The Shadows that Rush Past by R. A. Qitsualik
Qitsualik, Rachael A. The Shadows that Rush Past. Iqaluit: Inhabit Media, Inc., 2011. Print.
Rachael Qitsualik is an Inuit who was “born into the traditional 1950’s culture of iglu-building and dog-sledding”. She is now a renowned re-teller of Inuit folktales, as well as a translator, writer, scholar and aboriginal rights activist. This book, which contains four tales of scary creatures, shows Quitsualik demonstrating her mastery of story telling. In her introduction, she tells us that the stories “[defy] death and decay, they are songs of immortality.” Her stories are full of wisdom. For example in Nanurluk, she tells us “that even the oddest personality quirk can turn out to be a gift in the right situation”.
All the stories come from a time when there were many strange creatures in the Arctic world: half-human, half-animal monsters who ate people, animals that spoke to humans and giant insects that could strip a body to a skeleton in a matter of hours. It was the time when the world was forming. “These were the days, you see, when human beings recognized the Land as one might a dear relative; and the Land, in turn, recognized humankind.”
In each of the stories, Qitsualik engages the reader through vivid detail. For example in Nanurluk, the hunter, Nakasungnak rushes headlong into the mouth of the giant maurading polar bear. “Nakasungnak fell forward, into the bear’s throat. It was probably a good thing, since the bear’s response to having a person in its mouth was to snap its jaws closed, and if Nakasungnak’s legs had still been dangling outside the mouth when that had happened, well, a pair of boots might have fallen to the beach, feet still in them.” (26)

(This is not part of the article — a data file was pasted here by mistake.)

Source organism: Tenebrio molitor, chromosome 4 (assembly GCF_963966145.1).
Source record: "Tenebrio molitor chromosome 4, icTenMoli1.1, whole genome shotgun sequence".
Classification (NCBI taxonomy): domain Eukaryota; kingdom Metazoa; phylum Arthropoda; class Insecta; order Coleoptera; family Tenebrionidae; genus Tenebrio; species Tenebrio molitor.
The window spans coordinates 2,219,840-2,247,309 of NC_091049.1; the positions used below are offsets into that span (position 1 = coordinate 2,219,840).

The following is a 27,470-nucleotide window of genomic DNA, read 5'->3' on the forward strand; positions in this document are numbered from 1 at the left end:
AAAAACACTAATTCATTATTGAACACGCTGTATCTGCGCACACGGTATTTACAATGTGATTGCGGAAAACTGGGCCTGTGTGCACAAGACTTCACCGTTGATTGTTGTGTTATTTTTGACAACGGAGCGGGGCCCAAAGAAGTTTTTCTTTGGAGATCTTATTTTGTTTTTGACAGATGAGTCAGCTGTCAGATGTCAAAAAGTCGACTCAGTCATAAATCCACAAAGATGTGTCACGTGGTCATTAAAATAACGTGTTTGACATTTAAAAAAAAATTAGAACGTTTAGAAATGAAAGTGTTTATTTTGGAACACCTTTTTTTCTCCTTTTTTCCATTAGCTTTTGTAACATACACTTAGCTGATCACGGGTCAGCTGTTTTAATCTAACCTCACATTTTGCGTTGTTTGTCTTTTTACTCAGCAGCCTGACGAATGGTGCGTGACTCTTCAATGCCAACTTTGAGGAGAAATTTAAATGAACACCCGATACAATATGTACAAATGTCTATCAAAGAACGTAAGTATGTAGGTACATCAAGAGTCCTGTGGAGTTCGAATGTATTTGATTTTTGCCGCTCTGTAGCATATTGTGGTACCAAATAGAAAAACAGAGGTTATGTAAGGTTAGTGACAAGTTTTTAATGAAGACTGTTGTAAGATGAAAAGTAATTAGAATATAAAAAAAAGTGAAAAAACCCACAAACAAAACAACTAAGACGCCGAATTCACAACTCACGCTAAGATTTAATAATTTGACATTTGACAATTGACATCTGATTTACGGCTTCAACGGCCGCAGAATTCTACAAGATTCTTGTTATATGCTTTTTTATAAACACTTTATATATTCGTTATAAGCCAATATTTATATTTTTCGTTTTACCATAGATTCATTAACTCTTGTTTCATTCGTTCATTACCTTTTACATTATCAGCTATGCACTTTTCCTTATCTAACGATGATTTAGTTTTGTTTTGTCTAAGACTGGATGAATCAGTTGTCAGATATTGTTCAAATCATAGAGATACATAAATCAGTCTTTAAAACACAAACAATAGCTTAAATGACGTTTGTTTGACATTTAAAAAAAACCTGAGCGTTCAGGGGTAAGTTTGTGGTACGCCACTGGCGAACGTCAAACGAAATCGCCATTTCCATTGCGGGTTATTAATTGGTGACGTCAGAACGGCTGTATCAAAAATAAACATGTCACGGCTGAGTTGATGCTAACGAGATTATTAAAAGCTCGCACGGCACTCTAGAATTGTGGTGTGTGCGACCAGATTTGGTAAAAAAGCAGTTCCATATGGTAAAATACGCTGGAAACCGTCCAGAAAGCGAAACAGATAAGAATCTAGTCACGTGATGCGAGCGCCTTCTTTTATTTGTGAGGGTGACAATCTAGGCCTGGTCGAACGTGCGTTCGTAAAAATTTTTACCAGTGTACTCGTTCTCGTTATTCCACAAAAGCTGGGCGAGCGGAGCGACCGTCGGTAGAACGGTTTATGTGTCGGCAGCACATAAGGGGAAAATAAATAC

Qitsualik also engages readers by speaking directly to them. In Amautalik”, she says, “I warned you that I would tell you what was under her parka. Wriggling among the flaking folds of her skin were lice. The size of puppies.”
The stories are illustrated with 19 full page illustrations by Emily Fiegenschuh and Larry MacDougall. Fiegenschuh has used full-colour illustrations to create realistic images of the mythical world. The cover illustration of the amautalik, with her one blue eye and one brown eye, being driven mad by the snow bunting is Fiegenschuh’s work. MacDougall illustrated two stories with bi-colour drawings, sepia tones for the creatures and humans and blue for the ice and snow. Though quite different styles, both illustrators help to evoke the fear and wonder that the stories are meant to convey. This is an excellent selection for upper elementary readers.
Highly recommended: 4 stars out of 4
Reviewer: Sandy Campbell
Sandy is a Health Sciences Librarian at the University of Alberta, who has written hundreds of book reviews across many disciplines. Sandy thinks that sharing books with children is one of the greatest gifts anyone can give.